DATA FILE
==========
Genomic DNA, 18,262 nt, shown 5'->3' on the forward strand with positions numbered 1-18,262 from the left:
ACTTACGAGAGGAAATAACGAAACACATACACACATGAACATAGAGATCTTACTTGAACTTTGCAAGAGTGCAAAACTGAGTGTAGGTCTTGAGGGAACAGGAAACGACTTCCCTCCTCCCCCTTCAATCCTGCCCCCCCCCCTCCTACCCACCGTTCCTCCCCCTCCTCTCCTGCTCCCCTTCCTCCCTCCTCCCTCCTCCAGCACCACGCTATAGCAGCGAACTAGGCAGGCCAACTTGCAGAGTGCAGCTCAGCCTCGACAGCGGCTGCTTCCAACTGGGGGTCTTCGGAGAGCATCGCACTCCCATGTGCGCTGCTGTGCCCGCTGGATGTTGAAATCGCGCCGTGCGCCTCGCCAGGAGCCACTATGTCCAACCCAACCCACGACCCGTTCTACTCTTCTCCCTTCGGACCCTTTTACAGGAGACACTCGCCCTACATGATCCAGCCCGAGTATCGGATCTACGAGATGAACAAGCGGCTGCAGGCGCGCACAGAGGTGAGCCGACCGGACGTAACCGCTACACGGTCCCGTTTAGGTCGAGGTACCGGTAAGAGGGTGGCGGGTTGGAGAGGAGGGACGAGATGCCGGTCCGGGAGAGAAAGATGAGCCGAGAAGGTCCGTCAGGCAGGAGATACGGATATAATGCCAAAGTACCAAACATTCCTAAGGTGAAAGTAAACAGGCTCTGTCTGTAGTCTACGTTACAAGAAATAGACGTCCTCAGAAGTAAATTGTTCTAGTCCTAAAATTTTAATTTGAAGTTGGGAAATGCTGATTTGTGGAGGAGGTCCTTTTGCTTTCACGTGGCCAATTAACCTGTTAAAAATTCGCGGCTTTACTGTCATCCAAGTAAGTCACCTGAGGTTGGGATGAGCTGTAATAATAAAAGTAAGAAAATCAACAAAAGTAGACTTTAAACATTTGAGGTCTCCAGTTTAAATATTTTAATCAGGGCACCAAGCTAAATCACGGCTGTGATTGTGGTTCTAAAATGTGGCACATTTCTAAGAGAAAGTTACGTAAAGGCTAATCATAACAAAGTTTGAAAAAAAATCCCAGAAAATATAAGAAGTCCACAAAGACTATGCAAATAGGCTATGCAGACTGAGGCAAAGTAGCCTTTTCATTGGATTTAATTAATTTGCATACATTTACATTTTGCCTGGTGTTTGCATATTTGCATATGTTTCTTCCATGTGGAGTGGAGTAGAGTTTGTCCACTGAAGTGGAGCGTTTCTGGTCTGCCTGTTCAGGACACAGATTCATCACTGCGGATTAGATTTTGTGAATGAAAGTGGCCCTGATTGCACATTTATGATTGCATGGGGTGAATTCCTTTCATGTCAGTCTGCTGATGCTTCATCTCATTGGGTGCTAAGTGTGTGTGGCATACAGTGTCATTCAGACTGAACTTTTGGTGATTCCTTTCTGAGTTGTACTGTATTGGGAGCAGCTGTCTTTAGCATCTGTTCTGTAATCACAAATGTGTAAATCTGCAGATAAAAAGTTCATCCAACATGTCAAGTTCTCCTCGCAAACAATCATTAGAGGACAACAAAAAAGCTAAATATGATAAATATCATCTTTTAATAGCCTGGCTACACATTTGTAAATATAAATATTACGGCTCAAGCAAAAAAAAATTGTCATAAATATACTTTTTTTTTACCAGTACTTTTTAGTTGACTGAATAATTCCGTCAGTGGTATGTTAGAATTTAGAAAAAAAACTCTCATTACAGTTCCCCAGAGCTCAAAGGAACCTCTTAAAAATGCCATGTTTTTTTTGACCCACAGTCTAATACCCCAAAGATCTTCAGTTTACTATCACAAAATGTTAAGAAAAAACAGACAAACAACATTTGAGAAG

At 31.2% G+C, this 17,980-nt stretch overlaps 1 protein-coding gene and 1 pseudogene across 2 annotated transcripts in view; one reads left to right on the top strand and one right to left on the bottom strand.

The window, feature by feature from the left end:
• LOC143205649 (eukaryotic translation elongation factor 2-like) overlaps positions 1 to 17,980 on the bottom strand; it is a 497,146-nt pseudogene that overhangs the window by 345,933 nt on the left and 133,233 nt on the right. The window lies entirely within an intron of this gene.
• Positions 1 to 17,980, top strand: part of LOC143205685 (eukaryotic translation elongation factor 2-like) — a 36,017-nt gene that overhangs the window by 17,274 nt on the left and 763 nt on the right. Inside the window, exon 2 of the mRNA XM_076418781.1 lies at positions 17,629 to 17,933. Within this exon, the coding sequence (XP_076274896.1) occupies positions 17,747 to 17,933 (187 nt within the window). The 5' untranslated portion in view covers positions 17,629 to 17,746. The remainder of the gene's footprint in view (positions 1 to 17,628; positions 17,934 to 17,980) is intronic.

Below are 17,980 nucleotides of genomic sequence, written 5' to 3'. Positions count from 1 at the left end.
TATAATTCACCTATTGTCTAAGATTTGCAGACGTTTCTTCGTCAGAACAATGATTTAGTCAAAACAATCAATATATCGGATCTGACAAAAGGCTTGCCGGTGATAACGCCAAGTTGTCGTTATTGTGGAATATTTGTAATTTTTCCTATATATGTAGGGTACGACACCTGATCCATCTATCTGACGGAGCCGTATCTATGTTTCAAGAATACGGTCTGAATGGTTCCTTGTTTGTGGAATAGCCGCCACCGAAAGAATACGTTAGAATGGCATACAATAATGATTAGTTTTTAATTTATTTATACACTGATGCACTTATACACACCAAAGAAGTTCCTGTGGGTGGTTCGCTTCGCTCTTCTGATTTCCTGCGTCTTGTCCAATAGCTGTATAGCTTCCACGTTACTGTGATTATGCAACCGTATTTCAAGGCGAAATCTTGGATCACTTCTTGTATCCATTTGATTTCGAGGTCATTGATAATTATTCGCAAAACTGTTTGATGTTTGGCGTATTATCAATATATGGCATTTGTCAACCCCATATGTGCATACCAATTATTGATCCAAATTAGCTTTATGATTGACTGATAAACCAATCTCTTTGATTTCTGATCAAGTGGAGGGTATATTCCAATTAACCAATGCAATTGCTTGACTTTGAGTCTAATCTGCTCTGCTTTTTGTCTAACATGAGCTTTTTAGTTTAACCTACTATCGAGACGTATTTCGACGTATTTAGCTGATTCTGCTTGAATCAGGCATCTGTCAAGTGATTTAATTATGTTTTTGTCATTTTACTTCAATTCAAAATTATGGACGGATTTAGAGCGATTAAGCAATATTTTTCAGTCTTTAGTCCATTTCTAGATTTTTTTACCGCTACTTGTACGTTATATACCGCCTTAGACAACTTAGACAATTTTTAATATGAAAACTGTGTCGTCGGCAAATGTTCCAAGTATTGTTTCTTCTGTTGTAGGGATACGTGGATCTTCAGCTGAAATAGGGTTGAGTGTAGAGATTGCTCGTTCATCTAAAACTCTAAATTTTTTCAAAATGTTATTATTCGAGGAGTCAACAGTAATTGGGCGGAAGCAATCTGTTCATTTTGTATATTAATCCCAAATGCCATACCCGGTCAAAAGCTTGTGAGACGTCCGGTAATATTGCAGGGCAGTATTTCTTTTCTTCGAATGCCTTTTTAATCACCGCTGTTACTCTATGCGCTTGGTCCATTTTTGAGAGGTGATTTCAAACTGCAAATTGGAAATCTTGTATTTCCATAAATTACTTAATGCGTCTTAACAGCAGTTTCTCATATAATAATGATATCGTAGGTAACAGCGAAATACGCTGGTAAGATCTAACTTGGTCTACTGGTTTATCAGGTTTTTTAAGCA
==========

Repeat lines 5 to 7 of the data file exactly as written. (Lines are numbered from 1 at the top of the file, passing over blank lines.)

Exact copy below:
• LOC143205649 (eukaryotic translation elongation factor 2-like) overlaps positions 1 to 17,980 on the bottom strand; it is a 497,146-nt pseudogene that overhangs the window by 345,933 nt on the left and 133,233 nt on the right. The window lies entirely within an intron of this gene.
• Positions 1 to 17,980, top strand: part of LOC143205685 (eukaryotic translation elongation factor 2-like) — a 36,017-nt gene that overhangs the window by 17,274 nt on the left and 763 nt on the right. Inside the window, exon 2 of the mRNA XM_076418781.1 lies at positions 17,629 to 17,933. Within this exon, the coding sequence (XP_076274896.1) occupies positions 17,747 to 17,933 (187 nt within the window). The 5' untranslated portion in view covers positions 17,629 to 17,746. The remainder of the gene's footprint in view (positions 1 to 17,628; positions 17,934 to 17,980) is intronic.

Below are 17,980 nucleotides of genomic sequence, written 5' to 3'. Positions count from 1 at the left end.